With the album Pyramid Love, released on Broken Records in 1977, musician/writer/arranger/producer Craig Peyton introduced the Craig Peyton Group … essentially the nucleus of the group that had constituted Band X on the album The Best of Band X the previous year, horn-player Alan Grzyb and bass player Victor Preston were joined by Willie Upshaw coming in on guitar and Chris Meisel on drums and percussion. Craig’s own credits included Elka Strings and Orgasmitron (!), the latter not Wilhelm Reich’s infamous orgasm-inducing machine but a kind of synthesizer (as of course were the Elka Strings). The album saw Craig take a much jazzier turn after the eclectic leftfield experimentalism of Band X …essentially a return to his roots (Craig was originally a jazz vibraphonist and drummer) this is classic mid-70s fusion.
The tracks Pyramid Love and Marjorie are firmly in that jazzy blue-eyed soul vein that Band X had mastered with the tracks Home and Afterthought, with Craig’s vocals bringing to mind Donald Fagen. The latter has some fine soloing from Upshaw and Grzyb and sounds like it should’ve been called I Believe In You Girl… Craig Peyton had a penchant for cognitively dissonant titles. Funky Boogie is exactly that, with some superb playing from Grzyb and Craig Peyton, who surely would’ve been a bigger star had he concentrated on his vibes work alone, and topped and tailed with a kind of Charleston pastiche (and a hint of heraldic English pastoralism for good measure!). Plupts 77 is the kind of rock-tinged high-octane fusion that delighted fans of Weather Report and Steps Ahead, with a sudden move into space-funk territory from one of Craig’s synthesizers. Waiting is slow and dreamy with a faster vocal passage, and ends with Grzyb creating textures akin to bagpipes on Mars … another example of Craig Peyton’s penchant for extended writing and ‘movements’ within relatively short pieces. Fire and Ice has some glorious vibes playing from Craig and some fierce axe-work from Upshaw, with the band laying down a rock-solid funk groove. And the closer, Painted Desert, has probably the hottest soloing on the whole LP (orgasmitron?), before winding down into Pierre Boulez-esque electronic ambience, then returning to its plaintive theme outro with what sounds like a penny whistle.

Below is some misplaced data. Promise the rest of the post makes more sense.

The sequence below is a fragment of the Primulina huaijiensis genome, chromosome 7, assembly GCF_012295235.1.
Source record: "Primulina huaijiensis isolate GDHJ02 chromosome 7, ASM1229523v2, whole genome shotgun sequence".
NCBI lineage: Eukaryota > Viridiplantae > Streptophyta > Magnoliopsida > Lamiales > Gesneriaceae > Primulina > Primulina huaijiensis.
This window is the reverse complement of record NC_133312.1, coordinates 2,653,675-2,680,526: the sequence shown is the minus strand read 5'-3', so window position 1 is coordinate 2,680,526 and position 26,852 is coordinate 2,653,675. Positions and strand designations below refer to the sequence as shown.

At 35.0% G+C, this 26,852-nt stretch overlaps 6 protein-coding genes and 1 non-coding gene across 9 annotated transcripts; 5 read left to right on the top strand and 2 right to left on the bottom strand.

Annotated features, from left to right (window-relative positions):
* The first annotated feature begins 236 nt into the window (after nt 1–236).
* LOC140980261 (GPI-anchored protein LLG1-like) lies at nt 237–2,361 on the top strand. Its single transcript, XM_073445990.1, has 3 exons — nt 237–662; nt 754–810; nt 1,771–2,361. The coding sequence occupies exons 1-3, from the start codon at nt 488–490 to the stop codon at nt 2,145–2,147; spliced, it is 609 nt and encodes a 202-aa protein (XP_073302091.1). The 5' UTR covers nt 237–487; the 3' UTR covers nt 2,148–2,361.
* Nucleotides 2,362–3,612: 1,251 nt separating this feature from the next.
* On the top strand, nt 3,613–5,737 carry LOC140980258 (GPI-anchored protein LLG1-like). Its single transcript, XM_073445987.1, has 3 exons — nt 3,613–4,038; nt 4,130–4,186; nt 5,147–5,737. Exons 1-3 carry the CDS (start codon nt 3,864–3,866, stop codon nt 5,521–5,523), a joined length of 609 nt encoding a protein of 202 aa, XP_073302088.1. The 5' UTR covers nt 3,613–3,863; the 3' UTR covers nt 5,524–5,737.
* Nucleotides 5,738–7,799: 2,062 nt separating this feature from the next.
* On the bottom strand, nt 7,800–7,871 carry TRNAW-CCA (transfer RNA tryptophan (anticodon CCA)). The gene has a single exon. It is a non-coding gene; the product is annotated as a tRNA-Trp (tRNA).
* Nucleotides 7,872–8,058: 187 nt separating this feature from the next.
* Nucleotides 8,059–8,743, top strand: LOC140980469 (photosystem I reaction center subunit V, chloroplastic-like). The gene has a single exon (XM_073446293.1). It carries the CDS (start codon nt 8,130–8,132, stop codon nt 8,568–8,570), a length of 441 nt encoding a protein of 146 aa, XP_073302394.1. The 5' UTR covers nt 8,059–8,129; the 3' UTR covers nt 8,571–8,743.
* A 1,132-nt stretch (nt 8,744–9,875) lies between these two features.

This album suffered the fate of countless other independent albums of its era, falling between the cracks formed by the division of jazz/soul/funk and rock, but has now become a much sought-after collectable. Craig Peyton himself would go on to attract attention as a solo artist with his idiosyncratic electro cover of William DeVaughan’s Be Thankful (For What You Got) for Profile in the early ‘80s and would have a massive hit on the ‘adult contemporary’ charts with his instrumental Latitude 40 Degrees North in the mid-‘90s. In between, he forged a successful career as a purveyor of incidental music for TV, and produced documentary movies connected with his passion for flying (he has his pilot’s licence). More recently, Craig survived stage IV oesophogal cancer, against all the odds, and not only lived but has told his tale in the book Cloudman. Crucial to his recovery was time spent on water, which began a new chapter for him wherein the seas became as important as the skies.
As music lovers, many of us will be hoping selfishly that Craig returns to dry land long enough to perhaps record some new music under his own name. There was too much talent on display on Pyramid Love not to deliver a follow-up, and even approaching four decades later, we’re sure there would be many followers of Craig’s talents who would relish the chance to hear him do it all again.